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Can the Sustainable Development Goals offer a new lease on life for the World Trade Organization?

Over the past few years, there has hardly been any doubt that the multilateral trading system being governed by the World Trade Organization (WTO) has been facing an existential crisis. This rather uneasy feeling was reinforced in Buenos Aires in December 2017, after the 11th Ministerial Conference (MC11) ended without taking decisions on any of the issues on which members of the organisation were engaged for the past several months. What is perhaps more problematic is that MC11 did not provide the organization its future work programme.

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Export restrictions and policy space for sustainable development: Lessons from trends in the regulation of export restrictions (2012-2016)

The General Agreement on Tariffs and Trade 1994 (GATT 1994) generally prohibits the World Trade Organization (WTO) members from using export quotas and other quantitative restrictions with certain exceptions. By contrast, export duties are not regulated under the GATT 1994 though a few WTO members such as China commit to restricting the use of export duties in their WTO accession protocols. Given the plethora of regional trade agreements (RTAs) and the slow progress of the WTO Doha Round of multilateral trade negotiations, the incorporation of WTO-plus provisions into RTAs that regulate export restrictions in a more effective manner could contribute to a transparent and predictable trade regime.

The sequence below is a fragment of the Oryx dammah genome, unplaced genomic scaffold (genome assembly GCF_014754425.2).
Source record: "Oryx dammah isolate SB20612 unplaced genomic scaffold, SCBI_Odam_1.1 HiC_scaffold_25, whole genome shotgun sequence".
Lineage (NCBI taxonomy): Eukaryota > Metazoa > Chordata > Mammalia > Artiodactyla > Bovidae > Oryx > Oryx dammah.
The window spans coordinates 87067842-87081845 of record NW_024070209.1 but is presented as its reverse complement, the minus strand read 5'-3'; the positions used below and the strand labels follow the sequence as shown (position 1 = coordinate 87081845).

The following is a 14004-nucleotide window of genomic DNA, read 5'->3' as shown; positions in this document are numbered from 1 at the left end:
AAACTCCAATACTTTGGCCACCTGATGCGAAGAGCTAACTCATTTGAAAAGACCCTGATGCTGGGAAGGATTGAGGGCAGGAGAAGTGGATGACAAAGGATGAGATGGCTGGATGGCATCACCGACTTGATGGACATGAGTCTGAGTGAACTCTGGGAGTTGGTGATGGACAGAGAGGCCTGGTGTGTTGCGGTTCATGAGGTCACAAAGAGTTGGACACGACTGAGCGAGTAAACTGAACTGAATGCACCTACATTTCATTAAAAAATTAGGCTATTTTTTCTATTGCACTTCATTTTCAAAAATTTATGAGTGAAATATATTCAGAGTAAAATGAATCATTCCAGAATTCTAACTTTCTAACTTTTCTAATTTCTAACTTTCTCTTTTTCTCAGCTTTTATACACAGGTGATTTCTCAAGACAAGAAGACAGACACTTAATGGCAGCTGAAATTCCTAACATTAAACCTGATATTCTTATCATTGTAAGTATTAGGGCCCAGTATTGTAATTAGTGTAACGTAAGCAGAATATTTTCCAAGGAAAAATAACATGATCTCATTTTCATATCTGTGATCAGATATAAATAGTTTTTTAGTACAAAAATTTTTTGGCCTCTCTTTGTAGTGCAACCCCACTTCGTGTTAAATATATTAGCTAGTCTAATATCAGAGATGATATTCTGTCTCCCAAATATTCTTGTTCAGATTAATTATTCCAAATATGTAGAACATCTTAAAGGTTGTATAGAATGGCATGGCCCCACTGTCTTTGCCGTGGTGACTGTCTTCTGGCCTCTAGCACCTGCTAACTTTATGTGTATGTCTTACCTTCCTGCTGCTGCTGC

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A HANDBOOK ON SAFEGUARD RULES FOR LEAST DEVELOPED COUNTRIES

Article XIX of GATT (Emergency Action) and the WTO Agreement on Safeguards (1994) allow member States to take safeguard measures to protect domestic producers from serious injury caused by increased imports. These measures can be in the form of an import duty exceeding the bound rate, import quotas (where allowed) or a combination of both as Tariff Rate Quotas.  The measures can only be applied for a limited duration, initially lasting for up to four years, and can be extended to a maximum of eight years (10 years in the case of developing countries, including a least developed country) from the date of their initial imposition.

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